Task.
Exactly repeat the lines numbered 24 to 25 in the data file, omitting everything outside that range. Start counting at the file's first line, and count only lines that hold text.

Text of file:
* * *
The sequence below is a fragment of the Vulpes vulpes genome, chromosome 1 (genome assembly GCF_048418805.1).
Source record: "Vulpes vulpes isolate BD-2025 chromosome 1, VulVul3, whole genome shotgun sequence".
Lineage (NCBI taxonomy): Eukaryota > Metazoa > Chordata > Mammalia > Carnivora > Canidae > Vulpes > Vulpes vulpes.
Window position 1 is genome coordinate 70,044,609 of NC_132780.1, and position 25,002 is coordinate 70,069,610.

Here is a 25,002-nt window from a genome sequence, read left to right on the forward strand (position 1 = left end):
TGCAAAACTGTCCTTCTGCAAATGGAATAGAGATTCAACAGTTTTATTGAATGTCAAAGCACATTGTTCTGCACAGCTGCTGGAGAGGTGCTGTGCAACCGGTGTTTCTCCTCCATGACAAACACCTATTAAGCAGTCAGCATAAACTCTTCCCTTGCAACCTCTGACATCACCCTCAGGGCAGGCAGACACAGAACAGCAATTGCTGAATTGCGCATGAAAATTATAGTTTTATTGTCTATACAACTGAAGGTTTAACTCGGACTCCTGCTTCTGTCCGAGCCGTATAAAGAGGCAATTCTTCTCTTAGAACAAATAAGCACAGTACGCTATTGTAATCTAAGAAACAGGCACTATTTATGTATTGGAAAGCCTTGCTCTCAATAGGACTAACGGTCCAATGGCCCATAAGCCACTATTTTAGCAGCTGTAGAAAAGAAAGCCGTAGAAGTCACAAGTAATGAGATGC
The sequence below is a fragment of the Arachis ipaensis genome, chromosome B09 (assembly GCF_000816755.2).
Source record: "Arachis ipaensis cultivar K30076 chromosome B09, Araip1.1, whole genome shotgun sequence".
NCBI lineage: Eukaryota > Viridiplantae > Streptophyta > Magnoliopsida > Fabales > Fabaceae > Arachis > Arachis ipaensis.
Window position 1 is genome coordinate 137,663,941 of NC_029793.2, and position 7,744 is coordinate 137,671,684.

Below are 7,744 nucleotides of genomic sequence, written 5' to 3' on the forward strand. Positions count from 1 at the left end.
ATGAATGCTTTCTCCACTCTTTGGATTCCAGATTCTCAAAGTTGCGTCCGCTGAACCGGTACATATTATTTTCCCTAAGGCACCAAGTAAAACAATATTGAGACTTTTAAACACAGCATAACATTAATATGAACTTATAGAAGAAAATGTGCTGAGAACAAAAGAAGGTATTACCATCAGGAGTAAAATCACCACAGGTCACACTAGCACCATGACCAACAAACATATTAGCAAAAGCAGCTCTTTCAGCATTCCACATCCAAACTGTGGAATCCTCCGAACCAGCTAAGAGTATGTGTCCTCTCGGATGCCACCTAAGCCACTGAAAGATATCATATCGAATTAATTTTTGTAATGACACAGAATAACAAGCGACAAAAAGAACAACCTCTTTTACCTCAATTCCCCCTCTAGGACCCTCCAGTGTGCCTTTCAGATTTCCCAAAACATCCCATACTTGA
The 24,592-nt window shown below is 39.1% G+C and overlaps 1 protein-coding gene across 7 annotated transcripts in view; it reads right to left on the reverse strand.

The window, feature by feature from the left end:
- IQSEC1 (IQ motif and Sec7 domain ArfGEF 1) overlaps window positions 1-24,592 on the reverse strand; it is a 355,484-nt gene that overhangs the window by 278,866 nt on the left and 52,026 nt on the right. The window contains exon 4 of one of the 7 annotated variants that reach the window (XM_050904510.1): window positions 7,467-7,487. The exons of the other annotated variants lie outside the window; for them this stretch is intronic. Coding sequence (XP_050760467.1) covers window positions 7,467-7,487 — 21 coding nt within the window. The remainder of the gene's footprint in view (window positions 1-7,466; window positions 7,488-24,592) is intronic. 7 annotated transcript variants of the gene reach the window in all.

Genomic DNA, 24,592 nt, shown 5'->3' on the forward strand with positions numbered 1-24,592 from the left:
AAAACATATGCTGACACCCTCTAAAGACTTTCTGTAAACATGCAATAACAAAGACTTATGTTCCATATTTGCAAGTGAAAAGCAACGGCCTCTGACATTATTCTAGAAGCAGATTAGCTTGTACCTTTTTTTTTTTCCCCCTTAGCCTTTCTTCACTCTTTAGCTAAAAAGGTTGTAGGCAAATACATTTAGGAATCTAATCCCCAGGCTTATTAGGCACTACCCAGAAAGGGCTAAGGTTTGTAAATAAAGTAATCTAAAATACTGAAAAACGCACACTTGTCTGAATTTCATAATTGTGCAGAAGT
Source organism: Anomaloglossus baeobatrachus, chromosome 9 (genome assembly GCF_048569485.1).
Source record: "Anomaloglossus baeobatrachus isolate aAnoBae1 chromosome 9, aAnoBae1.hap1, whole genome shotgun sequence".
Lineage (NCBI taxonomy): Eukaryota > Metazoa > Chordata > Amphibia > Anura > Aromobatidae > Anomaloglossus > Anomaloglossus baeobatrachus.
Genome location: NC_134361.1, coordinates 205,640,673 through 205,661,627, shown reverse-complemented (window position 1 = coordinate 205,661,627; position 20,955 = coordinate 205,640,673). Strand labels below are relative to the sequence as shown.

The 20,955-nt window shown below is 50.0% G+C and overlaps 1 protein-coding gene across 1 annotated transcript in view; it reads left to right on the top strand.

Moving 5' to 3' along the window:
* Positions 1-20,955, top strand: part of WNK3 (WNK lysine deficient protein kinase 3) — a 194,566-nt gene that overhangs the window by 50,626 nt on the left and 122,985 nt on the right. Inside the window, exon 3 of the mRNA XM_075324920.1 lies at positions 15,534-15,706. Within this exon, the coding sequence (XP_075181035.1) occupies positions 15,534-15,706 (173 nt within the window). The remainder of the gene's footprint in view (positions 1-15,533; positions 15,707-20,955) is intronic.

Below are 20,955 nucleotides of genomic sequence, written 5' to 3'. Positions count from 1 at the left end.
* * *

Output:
* Positions 1-20,955, top strand: part of WNK3 (WNK lysine deficient protein kinase 3) — a 194,566-nt gene that overhangs the window by 50,626 nt on the left and 122,985 nt on the right. Inside the window, exon 3 of the mRNA XM_075324920.1 lies at positions 15,534-15,706. Within this exon, the coding sequence (XP_075181035.1) occupies positions 15,534-15,706 (173 nt within the window). The remainder of the gene's footprint in view (positions 1-15,533; positions 15,707-20,955) is intronic.

Below are 20,955 nucleotides of genomic sequence, written 5' to 3'. Positions count from 1 at the left end.